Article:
How Free are us “Born Frees”?



Jess ProfileJESSICA MOUNEIMNE wonders how our freedom is understood against the rate of violence against women.


Speaking to young women in the townships of Cape Town, I am surprised to hear that what they want out of the elections is service delivery. They want toilets, sanitation, clean water and electricity. With winter at our doorstep, they want homes that won’t be washed away when the heavens open up.

I am surprised, because each and every young woman who I spoke to that day had been a victim of a violent rape.

For them, living in the vicious climate of a South African informal settlement has forced them to accept rape as a normal part of their life, more normal, perhaps, and possibly less solvable than problems with running water and toilets.

To me, the thought of being brutally violated – and surviving only to be shamed by my community, should I choose to speak up about what happened – seems far worse than using a long drop and dealing with water that seeps through the floors and walls of my tin home.

But what do I know? I tick all the obvious boxes that my less fortunate fellow South Africans typecast me in. I am middle class, white, have never been a victim of rape or violent crime and I live in a leafy Atlantic Seaboard suburb with all the trimmings that one has come to expect of this modern world.

Like the women I spoke to, I too am a ‘born free’, but growing up in a democratic South Africa is about all I have in common with these women.

Why South Africans Rape

Trauma councilor Dana Strydom said South African men are historically bonded in a violent and highly militarised context, with white and black men being exposed to a culture that sees violence as a legitimate means of resolving conflicts. South Africa has developed what many commentators refer to as a ‘culture of violence’ and an acceptance of it.

While I agree and also understand how the cycle of violence works within families, I do struggle to accept that apartheid is to blame for the ‘born free’ teen raping the ‘born free’ 9 year old girl a few months ago and then setting her on fire.

The RapeCrisis website disagrees with my sceptical approach towards blaming rape on our history, insisting that, because of apartheid, the normality of violence will exist for generations to come.

“Every person in South Africa has been affected by the violence, structural and physical, of apartheid in one form or another. At its worst, this continues to play out in a profound disrespect for human life and the integrity of individual human beings and an attitude of impunity where the consequences of violence are concerned, which in turn causes more violence. “

One community worker from Mitchells Plain – the same area where a Grade R girl was recently gang-raped by three Grade 2 boys – tells me service delivery and job scarcity are directly related to SA’s shameful title of rape capital of the world.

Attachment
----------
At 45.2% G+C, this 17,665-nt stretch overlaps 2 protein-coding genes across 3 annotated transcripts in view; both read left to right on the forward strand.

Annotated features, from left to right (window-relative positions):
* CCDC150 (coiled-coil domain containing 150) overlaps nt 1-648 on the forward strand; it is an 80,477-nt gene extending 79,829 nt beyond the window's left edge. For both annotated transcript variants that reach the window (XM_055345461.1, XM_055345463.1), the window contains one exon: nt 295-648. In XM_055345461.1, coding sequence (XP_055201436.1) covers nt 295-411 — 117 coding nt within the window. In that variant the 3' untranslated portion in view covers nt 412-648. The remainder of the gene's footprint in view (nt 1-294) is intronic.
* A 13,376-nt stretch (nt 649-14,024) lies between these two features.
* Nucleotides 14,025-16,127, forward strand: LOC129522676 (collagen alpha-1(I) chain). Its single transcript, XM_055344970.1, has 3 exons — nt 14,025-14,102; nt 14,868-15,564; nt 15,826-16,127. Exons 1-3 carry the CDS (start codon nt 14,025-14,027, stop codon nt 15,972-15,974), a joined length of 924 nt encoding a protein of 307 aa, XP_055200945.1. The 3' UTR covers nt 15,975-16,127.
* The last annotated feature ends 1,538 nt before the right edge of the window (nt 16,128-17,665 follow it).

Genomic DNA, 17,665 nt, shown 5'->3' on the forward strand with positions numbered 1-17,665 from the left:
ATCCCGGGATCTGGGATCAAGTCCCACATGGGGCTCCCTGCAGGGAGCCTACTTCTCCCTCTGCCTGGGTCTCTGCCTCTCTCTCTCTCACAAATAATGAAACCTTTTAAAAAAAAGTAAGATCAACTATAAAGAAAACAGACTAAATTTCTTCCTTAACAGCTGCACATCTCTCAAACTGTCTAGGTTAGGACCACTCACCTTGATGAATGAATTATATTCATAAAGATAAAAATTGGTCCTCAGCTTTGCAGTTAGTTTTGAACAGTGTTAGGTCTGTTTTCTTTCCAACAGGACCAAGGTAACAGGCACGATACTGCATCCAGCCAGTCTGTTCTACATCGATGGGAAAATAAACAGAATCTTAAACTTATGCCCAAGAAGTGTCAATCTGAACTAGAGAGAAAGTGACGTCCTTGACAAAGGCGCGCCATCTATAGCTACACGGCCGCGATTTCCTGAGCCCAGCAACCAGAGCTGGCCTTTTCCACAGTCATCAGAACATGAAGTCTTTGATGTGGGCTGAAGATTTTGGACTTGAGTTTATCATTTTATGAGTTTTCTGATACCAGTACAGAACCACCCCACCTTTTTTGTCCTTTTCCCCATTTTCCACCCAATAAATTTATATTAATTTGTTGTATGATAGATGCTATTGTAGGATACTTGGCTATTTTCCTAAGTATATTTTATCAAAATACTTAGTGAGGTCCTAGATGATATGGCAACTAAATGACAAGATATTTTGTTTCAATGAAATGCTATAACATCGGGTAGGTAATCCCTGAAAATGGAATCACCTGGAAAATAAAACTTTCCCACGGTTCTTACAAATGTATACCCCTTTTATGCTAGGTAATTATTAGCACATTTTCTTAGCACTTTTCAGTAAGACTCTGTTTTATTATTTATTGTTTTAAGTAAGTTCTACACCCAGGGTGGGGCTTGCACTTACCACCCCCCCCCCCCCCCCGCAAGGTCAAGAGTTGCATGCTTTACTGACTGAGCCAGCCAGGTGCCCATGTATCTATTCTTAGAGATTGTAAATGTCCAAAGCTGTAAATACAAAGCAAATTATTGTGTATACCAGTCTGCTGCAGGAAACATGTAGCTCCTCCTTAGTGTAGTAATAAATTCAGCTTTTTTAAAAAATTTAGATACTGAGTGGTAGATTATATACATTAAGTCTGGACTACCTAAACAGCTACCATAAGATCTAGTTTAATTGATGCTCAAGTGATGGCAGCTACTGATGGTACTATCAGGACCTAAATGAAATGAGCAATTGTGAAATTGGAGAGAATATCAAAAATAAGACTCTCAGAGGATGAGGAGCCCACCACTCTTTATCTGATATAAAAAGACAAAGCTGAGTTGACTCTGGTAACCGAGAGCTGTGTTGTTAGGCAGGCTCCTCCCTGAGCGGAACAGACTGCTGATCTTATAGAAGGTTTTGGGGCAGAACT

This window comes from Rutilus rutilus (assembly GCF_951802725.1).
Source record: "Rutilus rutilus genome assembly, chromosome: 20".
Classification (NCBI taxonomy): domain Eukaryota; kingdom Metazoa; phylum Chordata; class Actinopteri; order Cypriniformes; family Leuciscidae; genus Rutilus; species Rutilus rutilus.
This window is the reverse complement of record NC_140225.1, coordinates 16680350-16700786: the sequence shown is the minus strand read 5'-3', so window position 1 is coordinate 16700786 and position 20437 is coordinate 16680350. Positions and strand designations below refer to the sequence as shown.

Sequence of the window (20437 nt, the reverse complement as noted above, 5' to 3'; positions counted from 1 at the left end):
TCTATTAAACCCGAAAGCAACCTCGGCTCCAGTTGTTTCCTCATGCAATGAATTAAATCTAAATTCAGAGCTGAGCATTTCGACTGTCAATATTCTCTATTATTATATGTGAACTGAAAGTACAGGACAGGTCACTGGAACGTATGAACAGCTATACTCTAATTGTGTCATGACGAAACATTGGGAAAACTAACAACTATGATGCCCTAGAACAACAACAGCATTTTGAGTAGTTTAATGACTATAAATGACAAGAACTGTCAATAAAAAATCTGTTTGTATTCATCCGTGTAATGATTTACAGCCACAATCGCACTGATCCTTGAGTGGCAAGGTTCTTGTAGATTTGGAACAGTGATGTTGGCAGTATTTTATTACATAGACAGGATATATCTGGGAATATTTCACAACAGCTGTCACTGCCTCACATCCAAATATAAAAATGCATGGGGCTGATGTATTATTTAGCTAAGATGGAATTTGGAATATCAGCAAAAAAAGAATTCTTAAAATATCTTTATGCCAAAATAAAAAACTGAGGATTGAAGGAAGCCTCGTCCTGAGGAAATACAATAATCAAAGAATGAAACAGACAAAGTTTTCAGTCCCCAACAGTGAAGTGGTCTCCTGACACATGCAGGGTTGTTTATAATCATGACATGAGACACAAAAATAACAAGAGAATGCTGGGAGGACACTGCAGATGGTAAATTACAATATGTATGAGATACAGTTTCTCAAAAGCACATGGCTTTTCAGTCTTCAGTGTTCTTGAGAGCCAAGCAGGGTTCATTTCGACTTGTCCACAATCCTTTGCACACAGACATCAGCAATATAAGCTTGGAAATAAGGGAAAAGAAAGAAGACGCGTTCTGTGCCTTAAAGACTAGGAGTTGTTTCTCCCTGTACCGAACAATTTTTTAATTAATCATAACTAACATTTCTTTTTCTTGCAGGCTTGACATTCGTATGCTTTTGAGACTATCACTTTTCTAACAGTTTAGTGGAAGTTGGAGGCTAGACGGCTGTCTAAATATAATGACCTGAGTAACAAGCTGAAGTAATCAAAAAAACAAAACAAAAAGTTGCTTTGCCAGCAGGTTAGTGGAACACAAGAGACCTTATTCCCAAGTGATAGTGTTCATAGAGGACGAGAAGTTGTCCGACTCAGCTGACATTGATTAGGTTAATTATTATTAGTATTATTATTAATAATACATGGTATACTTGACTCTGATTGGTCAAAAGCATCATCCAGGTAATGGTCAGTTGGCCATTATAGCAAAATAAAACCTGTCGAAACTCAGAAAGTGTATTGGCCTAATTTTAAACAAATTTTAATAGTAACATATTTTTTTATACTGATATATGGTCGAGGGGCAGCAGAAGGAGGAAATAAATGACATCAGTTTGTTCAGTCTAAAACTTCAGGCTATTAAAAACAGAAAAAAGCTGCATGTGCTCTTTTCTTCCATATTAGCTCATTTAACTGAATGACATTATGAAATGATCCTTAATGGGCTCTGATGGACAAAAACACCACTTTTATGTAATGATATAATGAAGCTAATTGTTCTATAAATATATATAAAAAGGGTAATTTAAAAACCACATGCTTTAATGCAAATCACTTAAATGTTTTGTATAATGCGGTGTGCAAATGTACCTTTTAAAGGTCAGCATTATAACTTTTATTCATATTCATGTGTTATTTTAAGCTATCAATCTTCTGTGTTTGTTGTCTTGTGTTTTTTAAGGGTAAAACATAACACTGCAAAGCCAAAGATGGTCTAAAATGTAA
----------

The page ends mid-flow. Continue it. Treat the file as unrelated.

Rape and child rape does not discriminate, but it is undeniable that the statistics are higher in SA’s townships, townships that house eight million of our population in very crowded conditions.

Children sharing rooms and beds with adults, as well as high levels of drug and alcohol use, are factors facilitating this sexual abuse. Social attitudes towards sex are also thought to contribute to the high incidence of rape.

In 2012, Interpol released a report stating that a woman born in South Africa, a woman ‘born free’, is more likely to be raped than educated. The report estimated that a woman is raped every 17 seconds in South Africa and a child every 3 minutes. It is also estimated that only 1% of all rapes are even reported to police.

It’s the old chicken, egg argument. I don’t know for sure if rape in our country is because of poverty, adverse living conditions and substance abuse, or if the scars of generations of sexual violence have resulted in substance abuse and an inability to keep employment.

I’m sure it’s more complex than either argument.

What is simple, however, is that, when newspaper headlines read of serial rapists with over 100 counts of sexual assault against children, when infants are needing reconstructive surgery from rape, that harsher punishment for sex offenders would go a long way in healing a legacy of violence against women and children.

The current government led by President Jacob Zuma, who was himself tried for rape in 2006, has been criticised for not tackling the problem, and police and judicial failings have been highlighted.

Having found no party that has aggressively targeted the issue of rape, and especially child rape, in their election campaigns, I recently tweeted:



Of course, nobody replied

Jess Mouneimne is a media strategist, presenter, blogger and general seller of words. In 2013 she launched Fight the Fight, an NGO taking a stand against child rape in South Africa. She is also on the managing committee for the ‘Enough is Enough’ campaign which is demanding harsher sentencing for rapists.


  1. So you’re unable to connect the dots between current levels of poverty and inequality to racial segregation, exploitation, economic separation. Perhaps your understanding of ‘apartheid’ does not encompass the very real socio-economic and psychological impact it had on people for 40 years. The kind of brainwashing that occured.

  2. Thanks Mo..perhaps you are right. I did make mention of this in my article. Or perhaps I feel it is not the only reason for a nation’s sheer lack of concern for children. Perhaps I feel we hide too quickly behind Apartheid for every social ill that we experience 20 years on. Or perhaps I just have no clue.


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